The Case of Rose Bird: Gender, Politics, and the California Courts

The Case of Rose Bird: Gender, Politics, and the California Courts

The Case of Rose Bird: Gender, Politics, and the California Courts

The Case of Rose Bird: Gender, Politics, and the California Courts

Synopsis

Rose Elizabeth Bird was forty years old when in 1977 Governor Edmund G. "Jerry" Brown chose her to become California's first female supreme court chief justice. Appointed to a court with a stellar reputation for being the nation's most progressive, Bird became a lightning rod for the opposition due to her liberalism, inexperience, and gender. Over the next decade, her name became a rallying cry as critics mounted a relentless effort to get her off the court. Bird survived three unsuccessful recall efforts, but her opponents eventually succeeded in bringing about her defeat in 1986, making her the first chief justice to be removed from the California Supreme Court.

The Case of Rose Bird provides a fascinating look at this important and complex woman and the political and cultural climate of California in the 1970s and 1980s. Seeking to uncover the identities and motivations of Bird's vehement critics, Kathleen A. Cairns traces Bird's meteoric rise and cataclysmic fall. Cairns considers the instrumental role that then-current gender dynamics played in Bird's downfall, most visible in the tensions between second-wave feminism and the many Americans who felt that a "radical" feminist agenda might topple long-standing institutions and threaten "traditional" values.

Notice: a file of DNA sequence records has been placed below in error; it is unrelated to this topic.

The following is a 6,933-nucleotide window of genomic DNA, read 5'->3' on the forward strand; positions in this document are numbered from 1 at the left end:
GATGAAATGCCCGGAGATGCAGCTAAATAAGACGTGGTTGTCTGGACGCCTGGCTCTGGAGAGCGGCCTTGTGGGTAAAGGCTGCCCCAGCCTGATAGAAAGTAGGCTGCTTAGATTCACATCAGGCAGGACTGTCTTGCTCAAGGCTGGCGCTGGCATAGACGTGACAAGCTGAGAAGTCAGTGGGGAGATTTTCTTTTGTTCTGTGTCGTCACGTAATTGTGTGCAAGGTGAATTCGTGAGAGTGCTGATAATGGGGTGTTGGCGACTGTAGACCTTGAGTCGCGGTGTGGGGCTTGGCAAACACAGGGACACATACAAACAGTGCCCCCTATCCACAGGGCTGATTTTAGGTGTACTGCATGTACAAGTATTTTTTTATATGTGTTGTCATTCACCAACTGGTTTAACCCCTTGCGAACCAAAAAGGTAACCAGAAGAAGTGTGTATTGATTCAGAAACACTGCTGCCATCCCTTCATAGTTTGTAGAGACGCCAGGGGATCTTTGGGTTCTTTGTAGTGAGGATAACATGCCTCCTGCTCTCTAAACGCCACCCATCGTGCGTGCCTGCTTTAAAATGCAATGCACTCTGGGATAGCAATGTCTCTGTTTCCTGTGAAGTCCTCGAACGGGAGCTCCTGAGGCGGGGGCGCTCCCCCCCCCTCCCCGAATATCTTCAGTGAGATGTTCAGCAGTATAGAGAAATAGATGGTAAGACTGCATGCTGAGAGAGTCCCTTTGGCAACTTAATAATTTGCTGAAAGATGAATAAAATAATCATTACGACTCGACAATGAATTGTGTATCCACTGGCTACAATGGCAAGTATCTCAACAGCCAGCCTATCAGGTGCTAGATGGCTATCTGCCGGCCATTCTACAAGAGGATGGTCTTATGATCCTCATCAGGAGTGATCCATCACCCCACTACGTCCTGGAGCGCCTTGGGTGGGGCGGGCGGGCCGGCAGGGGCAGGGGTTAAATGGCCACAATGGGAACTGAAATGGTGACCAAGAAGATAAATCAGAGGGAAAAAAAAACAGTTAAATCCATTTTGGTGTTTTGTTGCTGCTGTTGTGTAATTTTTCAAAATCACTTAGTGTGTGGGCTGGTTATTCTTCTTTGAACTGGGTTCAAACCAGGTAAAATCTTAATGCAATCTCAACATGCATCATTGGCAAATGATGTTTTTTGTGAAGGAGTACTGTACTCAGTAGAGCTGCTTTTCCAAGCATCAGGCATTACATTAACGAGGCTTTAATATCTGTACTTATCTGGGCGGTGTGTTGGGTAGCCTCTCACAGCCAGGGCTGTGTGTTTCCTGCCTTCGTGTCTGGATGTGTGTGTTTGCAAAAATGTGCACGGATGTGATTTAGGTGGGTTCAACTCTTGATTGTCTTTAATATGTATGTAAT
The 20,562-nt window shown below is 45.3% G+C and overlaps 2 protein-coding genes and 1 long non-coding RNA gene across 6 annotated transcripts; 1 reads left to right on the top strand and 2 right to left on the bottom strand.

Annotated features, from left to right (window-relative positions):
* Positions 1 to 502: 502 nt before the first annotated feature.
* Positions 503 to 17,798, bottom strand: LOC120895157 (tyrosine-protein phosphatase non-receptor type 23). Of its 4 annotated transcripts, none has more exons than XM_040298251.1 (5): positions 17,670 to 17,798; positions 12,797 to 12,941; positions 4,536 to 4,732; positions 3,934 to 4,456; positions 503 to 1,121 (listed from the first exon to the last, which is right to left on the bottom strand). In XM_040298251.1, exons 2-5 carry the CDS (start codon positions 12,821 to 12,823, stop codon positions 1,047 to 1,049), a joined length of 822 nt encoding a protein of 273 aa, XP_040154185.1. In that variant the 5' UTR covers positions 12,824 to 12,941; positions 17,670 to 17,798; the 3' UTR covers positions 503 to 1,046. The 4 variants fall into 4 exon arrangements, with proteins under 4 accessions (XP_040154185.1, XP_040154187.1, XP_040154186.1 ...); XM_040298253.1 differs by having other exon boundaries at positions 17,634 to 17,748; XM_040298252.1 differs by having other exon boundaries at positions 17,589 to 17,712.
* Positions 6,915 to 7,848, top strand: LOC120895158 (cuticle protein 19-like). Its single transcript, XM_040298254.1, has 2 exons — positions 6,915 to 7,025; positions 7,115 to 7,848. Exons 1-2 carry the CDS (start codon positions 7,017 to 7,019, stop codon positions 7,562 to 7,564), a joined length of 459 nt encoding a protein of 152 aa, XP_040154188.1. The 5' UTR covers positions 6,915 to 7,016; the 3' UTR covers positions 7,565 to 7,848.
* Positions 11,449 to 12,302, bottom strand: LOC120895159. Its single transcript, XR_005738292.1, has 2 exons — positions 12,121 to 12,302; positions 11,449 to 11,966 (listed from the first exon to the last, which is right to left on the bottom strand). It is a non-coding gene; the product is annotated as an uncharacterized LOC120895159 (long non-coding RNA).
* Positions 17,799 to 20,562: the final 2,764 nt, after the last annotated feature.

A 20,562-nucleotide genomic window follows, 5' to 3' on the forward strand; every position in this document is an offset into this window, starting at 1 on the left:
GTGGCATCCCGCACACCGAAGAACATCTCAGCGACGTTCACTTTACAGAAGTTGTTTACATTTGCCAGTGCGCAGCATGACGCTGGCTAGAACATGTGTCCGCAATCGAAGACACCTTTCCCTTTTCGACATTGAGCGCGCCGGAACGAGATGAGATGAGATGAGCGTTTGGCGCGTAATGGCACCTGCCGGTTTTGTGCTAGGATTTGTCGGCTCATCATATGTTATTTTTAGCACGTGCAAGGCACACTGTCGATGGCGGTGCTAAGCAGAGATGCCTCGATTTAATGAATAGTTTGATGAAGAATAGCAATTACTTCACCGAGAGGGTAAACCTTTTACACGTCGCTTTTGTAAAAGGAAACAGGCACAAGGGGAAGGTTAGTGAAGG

Excerpt

In fall 2010 former eBay chief executive Meg Whitman was the Republican candidate for governor of California. At campaign stops across the state, she accused her Democratic opponent, Edmund G. “Jerry” Brown Jr., of being “soft on crime.” As evidence Whitman cited Rose Elizabeth Bird, whom Brown had appointed chief justice of the state supreme court thirty-three years earlier in his first iteration as governor.

Whitman could be forgiven for believing that her audience would understand the reference. For more than two decades, beginning in the late 1970s, Bird had been California’s most controversial figure, responsible, according to critics, for keeping vicious killers alive and making it hard to do business in the state. Even after she left the court and became what friends deemed a tragic recluse, Republican candidates continued to use her as a “perennial bogy-person,” useful for stirring up fear and anger among voters. But ten years into the twenty-first century, relatively few people still remembered Bird. “What a pretty name,” one young woman responded, shaking her head in puzzlement. in the end, Brown easily defeated Whitman.

Rose Elizabeth Bird was forty years old when Brown tapped her to become California’s first female supreme court chief justice in February 1977. She already had a history of firsts behind her: first female law clerk of the Nevada Supreme Court, first female deputy public defender in . . .

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